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Rockpine and bitter melon extracts exhibit antidiabetic properties by improving glucose and lipid levels, animal study finds


A recent study by South Korean researchers reported the development of a functional food that can help treat Type 2 diabetes. This functional food consists of a combination of extracts derived from Orostachys japonicus, a flowering medicinal plant commonly known as rock pine (wa-song in Korean), and Momordica charantia, a tropical vine that produces bitter melon.

The researchers tested the anti-diabetic activities of this functional food on cultured cells as well as in mice with Type 2 diabetes. They reported their findings in an article published in the Journal of Medicinal Food.

A combination of rock pine and bitter melon extracts shows potent anti-diabetic effects

Rock pine and bitter melon are widely used as alternative medicines. According to research, the leaves and stems of rock pine contain plenty of active compounds, such as fatty acid esters and flavonoids, which make it a medicinally useful plant. Rock pine is said to be an antispasmodic agent and is used in Korea to treat gingivitis, metritis (inflammation of the uterus walls) and cancer.

Bitter melon, on the other hand, is traditionally used to treat hyperlipidemia, digestive disorders, microbial infections and menstrual problems. Studies have found that bitter melon is a rich source of phenolic compounds, which are responsible for its beneficial properties. These include antioxidant, anti-inflammatory, antiviral, anticancer, cholesterol-lowering and anti-diabetic activities.

According to the researchers, medical nutrition therapy has been increasingly gaining traction among Type 2 diabetics because of its safety and cost-effectiveness. To test the anti-diabetic efficacy of the combined O. japonicus and M. charantia extracts (OME), which they developed for use in nutrition therapy, the researchers administered different concentrations of OME to mice with Type 2 diabetes for six weeks. Next, they measured metabolic parameters, fasting blood glucose and glycosylated hemoglobin levels.

The researchers also performed tissue sample analysis and assessed the levels of certain biochemicals in the animals’ blood and livers to measure diabetic liver injury and steatosis (abnormal fat retention). Additionally, they quantified the expression levels of lipogenic (fat-forming) and gluconeogenic (sugar-producing) genes using quantitative real-time polymerase chain reaction and determined Akt activation by western blot analysis. Akt is an enzyme involved in the insulin signaling pathway.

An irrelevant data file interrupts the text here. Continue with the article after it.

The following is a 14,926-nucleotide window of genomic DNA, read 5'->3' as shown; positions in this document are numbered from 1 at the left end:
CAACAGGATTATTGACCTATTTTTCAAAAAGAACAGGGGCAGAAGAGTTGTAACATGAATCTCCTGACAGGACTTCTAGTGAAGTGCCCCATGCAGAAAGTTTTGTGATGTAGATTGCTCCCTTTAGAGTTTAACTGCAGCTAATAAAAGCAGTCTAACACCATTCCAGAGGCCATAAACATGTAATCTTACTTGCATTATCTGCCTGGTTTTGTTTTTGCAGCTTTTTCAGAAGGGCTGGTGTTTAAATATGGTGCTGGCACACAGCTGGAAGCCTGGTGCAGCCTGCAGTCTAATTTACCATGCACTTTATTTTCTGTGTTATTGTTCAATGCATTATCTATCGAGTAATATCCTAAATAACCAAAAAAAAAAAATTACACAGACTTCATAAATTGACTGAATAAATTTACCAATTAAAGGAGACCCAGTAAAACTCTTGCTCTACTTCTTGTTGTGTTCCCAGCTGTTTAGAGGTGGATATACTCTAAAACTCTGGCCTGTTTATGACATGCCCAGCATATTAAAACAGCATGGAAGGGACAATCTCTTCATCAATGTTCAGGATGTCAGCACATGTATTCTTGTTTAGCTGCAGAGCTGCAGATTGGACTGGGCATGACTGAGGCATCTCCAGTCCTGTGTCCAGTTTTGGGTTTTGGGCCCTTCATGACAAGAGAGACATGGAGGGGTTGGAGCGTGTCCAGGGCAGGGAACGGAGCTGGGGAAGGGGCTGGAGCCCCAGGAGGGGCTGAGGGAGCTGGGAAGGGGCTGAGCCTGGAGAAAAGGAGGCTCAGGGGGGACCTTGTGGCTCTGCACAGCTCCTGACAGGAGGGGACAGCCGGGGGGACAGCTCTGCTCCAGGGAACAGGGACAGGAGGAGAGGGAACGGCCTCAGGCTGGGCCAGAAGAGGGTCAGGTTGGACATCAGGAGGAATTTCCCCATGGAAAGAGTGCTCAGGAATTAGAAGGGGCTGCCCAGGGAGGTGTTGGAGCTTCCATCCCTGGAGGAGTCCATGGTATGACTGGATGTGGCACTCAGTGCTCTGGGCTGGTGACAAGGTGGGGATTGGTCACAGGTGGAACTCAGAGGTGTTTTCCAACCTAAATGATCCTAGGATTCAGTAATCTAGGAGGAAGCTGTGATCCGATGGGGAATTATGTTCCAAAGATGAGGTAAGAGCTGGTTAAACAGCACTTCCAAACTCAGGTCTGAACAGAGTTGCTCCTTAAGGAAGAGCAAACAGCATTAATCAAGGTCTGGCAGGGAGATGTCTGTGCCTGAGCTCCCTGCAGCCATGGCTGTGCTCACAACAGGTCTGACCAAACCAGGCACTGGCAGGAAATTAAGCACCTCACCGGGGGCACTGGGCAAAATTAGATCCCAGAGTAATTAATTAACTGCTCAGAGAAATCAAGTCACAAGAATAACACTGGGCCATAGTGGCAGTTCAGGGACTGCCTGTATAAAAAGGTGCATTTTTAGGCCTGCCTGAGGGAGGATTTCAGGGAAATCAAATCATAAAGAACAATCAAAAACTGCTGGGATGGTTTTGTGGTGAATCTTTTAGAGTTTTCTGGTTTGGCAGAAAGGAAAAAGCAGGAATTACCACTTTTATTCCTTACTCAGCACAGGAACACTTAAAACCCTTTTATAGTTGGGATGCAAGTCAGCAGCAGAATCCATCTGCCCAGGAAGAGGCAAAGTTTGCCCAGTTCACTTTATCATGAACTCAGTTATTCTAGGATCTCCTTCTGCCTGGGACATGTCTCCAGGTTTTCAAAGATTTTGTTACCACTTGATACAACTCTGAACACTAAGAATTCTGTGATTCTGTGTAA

The researchers reported that OME significantly improved metabolic parameters in diabetic mice. It also reduced diabetic liver injury and steatosis, as confirmed by tissue and blood sample analyses. Moreover, the researchers found that OME significantly increased Akt activation, which resulted in the decreased expression of lipid accumulation- and gluconeogenesis-related genes.

In in vitro experiments, treatment with the rock pine extract alone produced the same results as OME treatment.

Based on these findings, the researchers concluded that OME is an anti-diabetic agent that can increase insulin sensitivity and could be used as a safe alternative therapy for Type 2 diabetes. (Related: Fewer carbs, more protein and fat: Restricted carb diets improve blood sugar control.)

Functional foods that can help control diabetes

People with Type 2 diabetes need to watch what they eat to maintain normal blood glucose levels. This means avoiding foods rich in carbohydrates, which can cause blood sugar spikes. Adopting a strict diet is crucial for managing diabetes and preventing diabetic complications, such as kidney damage, nerve damage, eye damage and cardiovascular disease. Fortunately, there are functional foods that can help eating a nutritious diet less of a challenge for diabetics. Here are 16 of them: (h/t to Healthline.com)

  • Fatty fish like sardines, salmon and achovies
  • Leafy greens like spinach and kale
  • Cinnamon (ceylon or true cinnamon)
  • Organic eggs
  • Chia seeds
  • Turmeric
  • Plain Greek yogurt
  • Nuts like almonds, Brazil nuts, hazelnuts and walnuts
  • Broccoli
  • Extra virgin olive oil
  • Flaxseeds
  • Apple cider vinegar
  • Strawberries
  • Garlic
  • Squash
  • Shirataki (glucomannan-rich) noodles

Keeping their blood sugar under control is important for diabetics, and eating nutritious foods with low glycemic indices is the key to effective diabetes management. To improve your condition naturally and increase your chance of remission, include functional foods with antidiabetic properties in your diet, such as bitter melon, flaxseeds and turmeric, and drink rock pine tea regularly.

Sources include:

Science.news

NaturalMedicinalHerbs.net

NCBI.NLM.NIH.gov

LiebertPub.com

Spandidos-Publications.com

MayoClinic.org

Healthline.com

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